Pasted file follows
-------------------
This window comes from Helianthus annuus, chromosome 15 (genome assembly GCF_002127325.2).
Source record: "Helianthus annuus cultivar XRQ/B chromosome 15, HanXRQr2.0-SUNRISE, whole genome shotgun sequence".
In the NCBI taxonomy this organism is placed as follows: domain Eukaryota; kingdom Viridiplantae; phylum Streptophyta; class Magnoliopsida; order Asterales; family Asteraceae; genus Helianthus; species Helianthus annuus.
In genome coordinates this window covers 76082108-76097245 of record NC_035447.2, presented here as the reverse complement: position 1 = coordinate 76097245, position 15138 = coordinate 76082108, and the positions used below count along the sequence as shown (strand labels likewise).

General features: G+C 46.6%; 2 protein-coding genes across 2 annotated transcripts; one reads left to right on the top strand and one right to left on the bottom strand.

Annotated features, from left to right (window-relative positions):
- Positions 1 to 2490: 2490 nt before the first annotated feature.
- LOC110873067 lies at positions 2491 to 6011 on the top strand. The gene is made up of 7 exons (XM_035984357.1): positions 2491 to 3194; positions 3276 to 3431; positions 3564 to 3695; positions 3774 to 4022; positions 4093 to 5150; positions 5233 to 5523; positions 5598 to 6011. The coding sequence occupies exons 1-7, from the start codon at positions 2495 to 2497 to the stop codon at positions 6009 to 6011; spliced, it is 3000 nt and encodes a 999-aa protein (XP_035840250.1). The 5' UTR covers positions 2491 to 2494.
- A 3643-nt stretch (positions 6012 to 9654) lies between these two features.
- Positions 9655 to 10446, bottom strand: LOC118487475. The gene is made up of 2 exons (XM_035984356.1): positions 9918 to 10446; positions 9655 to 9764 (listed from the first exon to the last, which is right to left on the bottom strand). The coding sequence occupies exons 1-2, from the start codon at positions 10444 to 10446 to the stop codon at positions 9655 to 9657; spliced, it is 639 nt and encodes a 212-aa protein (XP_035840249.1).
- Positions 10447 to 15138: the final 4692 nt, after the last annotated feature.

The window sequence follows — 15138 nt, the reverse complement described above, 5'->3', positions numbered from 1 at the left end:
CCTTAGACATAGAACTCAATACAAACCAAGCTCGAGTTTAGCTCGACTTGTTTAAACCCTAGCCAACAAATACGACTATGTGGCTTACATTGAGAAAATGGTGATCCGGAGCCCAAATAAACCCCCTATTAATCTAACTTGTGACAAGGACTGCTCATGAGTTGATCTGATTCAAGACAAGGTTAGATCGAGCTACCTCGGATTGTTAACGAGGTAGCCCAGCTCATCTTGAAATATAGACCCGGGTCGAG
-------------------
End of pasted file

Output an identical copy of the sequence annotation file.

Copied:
This window comes from Helianthus annuus, chromosome 15 (genome assembly GCF_002127325.2).
Source record: "Helianthus annuus cultivar XRQ/B chromosome 15, HanXRQr2.0-SUNRISE, whole genome shotgun sequence".
In the NCBI taxonomy this organism is placed as follows: domain Eukaryota; kingdom Viridiplantae; phylum Streptophyta; class Magnoliopsida; order Asterales; family Asteraceae; genus Helianthus; species Helianthus annuus.
In genome coordinates this window covers 76082108-76097245 of record NC_035447.2, presented here as the reverse complement: position 1 = coordinate 76097245, position 15138 = coordinate 76082108, and the positions used below count along the sequence as shown (strand labels likewise).

General features: G+C 46.6%; 2 protein-coding genes across 2 annotated transcripts; one reads left to right on the top strand and one right to left on the bottom strand.

Annotated features, from left to right (window-relative positions):
- Positions 1 to 2490: 2490 nt before the first annotated feature.
- LOC110873067 lies at positions 2491 to 6011 on the top strand. The gene is made up of 7 exons (XM_035984357.1): positions 2491 to 3194; positions 3276 to 3431; positions 3564 to 3695; positions 3774 to 4022; positions 4093 to 5150; positions 5233 to 5523; positions 5598 to 6011. The coding sequence occupies exons 1-7, from the start codon at positions 2495 to 2497 to the stop codon at positions 6009 to 6011; spliced, it is 3000 nt and encodes a 999-aa protein (XP_035840250.1). The 5' UTR covers positions 2491 to 2494.
- A 3643-nt stretch (positions 6012 to 9654) lies between these two features.
- Positions 9655 to 10446, bottom strand: LOC118487475. The gene is made up of 2 exons (XM_035984356.1): positions 9918 to 10446; positions 9655 to 9764 (listed from the first exon to the last, which is right to left on the bottom strand). The coding sequence occupies exons 1-2, from the start codon at positions 10444 to 10446 to the stop codon at positions 9655 to 9657; spliced, it is 639 nt and encodes a 212-aa protein (XP_035840249.1).
- Positions 10447 to 15138: the final 4692 nt, after the last annotated feature.

The window sequence follows — 15138 nt, the reverse complement described above, 5'->3', positions numbered from 1 at the left end:
CCTTAGACATAGAACTCAATACAAACCAAGCTCGAGTTTAGCTCGACTTGTTTAAACCCTAGCCAACAAATACGACTATGTGGCTTACATTGAGAAAATGGTGATCCGGAGCCCAAATAAACCCCCTATTAATCTAACTTGTGACAAGGACTGCTCATGAGTTGATCTGATTCAAGACAAGGTTAGATCGAGCTACCTCGGATTGTTAACGAGGTAGCCCAGCTCATCTTGAAATATAGACCCGGGTCGAG